(Reuters) – Shares of sports retailers soared on better-than-expected earnings from Foot Locker Inc <FL.N>, Shoe Carnival Inc <SCVL.O> and Hibbett Sports Inc <HIBB.O> as the companies sold more premium shoes and cut stocks of low-margin ones.
Shares of the retailers jumped 19-22 percent in premarket trading. Foot Locker was the most actively traded among stocks listed on the New York Stock Exchange.
Brokerages Jefferies raised price target on Shoe Carnival’s shares by $2 to $22 and Wedbush to $27 on expectations of better performance in 2018.
“It is clear to us the Shoe Carnival team is managing its business exceptionally well,” Susquehanna analyst Sam Poser said.
“SCVL’s willingness to plan purchases appropriately (boots are planned down 10 percent for the season) resulted in inventory levels down 4.3 percent on a per-store basis at 3Q17-end.”
The strong results come at a time when many of its peers such as Sports Authority and Sports Chalet have gone bankrupt trying to beat competition from ecommerce sites that are forcing retailers to cut prices and clear excess stocks.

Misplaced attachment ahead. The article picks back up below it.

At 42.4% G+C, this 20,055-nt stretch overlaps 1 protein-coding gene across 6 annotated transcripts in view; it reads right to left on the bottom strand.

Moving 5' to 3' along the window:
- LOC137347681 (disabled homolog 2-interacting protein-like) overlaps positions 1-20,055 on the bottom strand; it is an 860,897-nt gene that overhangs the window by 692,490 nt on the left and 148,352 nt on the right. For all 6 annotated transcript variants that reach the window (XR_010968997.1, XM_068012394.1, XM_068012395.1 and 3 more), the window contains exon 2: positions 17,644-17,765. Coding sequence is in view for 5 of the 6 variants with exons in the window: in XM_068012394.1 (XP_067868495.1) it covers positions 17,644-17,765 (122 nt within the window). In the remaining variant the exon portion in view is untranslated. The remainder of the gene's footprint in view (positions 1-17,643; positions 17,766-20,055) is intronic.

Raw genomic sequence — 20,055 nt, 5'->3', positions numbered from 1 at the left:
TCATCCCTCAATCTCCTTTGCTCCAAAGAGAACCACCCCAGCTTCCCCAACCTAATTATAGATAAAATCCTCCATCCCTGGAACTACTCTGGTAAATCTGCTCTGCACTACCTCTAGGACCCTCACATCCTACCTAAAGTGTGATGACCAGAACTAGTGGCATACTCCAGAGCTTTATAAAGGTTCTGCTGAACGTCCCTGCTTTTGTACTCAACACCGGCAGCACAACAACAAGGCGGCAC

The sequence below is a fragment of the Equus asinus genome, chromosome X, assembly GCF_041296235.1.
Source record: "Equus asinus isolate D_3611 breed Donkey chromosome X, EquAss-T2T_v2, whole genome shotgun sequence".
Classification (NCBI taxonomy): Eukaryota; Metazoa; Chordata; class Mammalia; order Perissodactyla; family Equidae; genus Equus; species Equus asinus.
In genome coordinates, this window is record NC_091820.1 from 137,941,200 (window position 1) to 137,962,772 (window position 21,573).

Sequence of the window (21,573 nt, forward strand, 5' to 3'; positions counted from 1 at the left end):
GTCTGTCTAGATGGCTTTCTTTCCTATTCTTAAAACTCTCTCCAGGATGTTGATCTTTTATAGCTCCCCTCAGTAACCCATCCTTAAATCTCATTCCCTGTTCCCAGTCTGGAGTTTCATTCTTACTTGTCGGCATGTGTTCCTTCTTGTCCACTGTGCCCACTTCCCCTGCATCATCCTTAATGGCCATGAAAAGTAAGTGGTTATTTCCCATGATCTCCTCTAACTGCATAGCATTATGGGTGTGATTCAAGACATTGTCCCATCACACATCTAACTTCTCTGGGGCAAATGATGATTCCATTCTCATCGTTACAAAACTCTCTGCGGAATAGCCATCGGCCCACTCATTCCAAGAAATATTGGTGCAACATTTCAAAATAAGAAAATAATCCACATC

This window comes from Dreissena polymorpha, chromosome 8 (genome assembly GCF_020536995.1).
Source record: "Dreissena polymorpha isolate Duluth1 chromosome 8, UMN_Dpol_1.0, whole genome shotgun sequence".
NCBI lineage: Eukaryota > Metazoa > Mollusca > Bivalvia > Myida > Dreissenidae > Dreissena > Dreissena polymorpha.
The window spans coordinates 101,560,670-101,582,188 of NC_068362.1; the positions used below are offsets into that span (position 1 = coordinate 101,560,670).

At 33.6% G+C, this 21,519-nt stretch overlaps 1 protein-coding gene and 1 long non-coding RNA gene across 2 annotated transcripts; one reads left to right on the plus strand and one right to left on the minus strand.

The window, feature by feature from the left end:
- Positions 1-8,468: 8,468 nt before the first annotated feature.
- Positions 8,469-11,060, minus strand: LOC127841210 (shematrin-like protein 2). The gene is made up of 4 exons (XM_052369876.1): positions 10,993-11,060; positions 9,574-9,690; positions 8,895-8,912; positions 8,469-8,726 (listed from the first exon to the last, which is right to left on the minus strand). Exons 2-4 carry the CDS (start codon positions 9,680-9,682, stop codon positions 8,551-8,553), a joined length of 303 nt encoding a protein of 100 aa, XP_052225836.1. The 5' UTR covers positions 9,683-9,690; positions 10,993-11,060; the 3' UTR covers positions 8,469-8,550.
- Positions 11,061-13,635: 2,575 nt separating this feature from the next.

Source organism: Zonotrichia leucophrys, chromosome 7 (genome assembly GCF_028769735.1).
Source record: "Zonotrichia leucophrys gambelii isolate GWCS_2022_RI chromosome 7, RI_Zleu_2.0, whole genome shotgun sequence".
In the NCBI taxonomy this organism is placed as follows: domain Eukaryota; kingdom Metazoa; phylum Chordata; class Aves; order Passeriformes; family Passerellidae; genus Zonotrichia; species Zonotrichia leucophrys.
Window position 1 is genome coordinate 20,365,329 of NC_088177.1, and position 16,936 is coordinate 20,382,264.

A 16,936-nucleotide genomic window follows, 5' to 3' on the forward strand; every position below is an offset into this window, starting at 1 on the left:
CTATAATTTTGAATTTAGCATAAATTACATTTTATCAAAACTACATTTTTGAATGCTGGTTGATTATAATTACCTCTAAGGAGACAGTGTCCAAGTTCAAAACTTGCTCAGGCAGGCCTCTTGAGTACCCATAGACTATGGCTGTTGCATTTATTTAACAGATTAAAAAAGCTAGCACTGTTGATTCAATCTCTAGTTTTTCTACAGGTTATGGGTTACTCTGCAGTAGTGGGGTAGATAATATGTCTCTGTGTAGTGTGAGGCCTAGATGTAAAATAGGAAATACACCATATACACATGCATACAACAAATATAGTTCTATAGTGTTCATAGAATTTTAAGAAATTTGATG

Nike’s <NKE.N> decision to sell directly through ecommerce giant Amazon <AMZN.O> too has put pressure on brick-and-mortar retailers to slash prices and remain competitive.
Wedbush analysts said companies such as Shoe Carnival would benefit from better brand mix, conservative inventory planning, store closings and improved digital efforts.
Shoe Carnival and Hibbett have raised their same-store sales forecasts, while Foot Locker said it expects to achieve or modestly exceed top- and bottom-line guidance for the fourth quarter provided earlier in August.
“We look for an improvement in traffic and more top-line consistency to become more positive,” Jefferies analyst Randal Konik said, referring to Shoe Carnival.
(Reporting by Ankit Ajmera in Bengaluru; Editing by Maju Samuel and Arun Koyyur)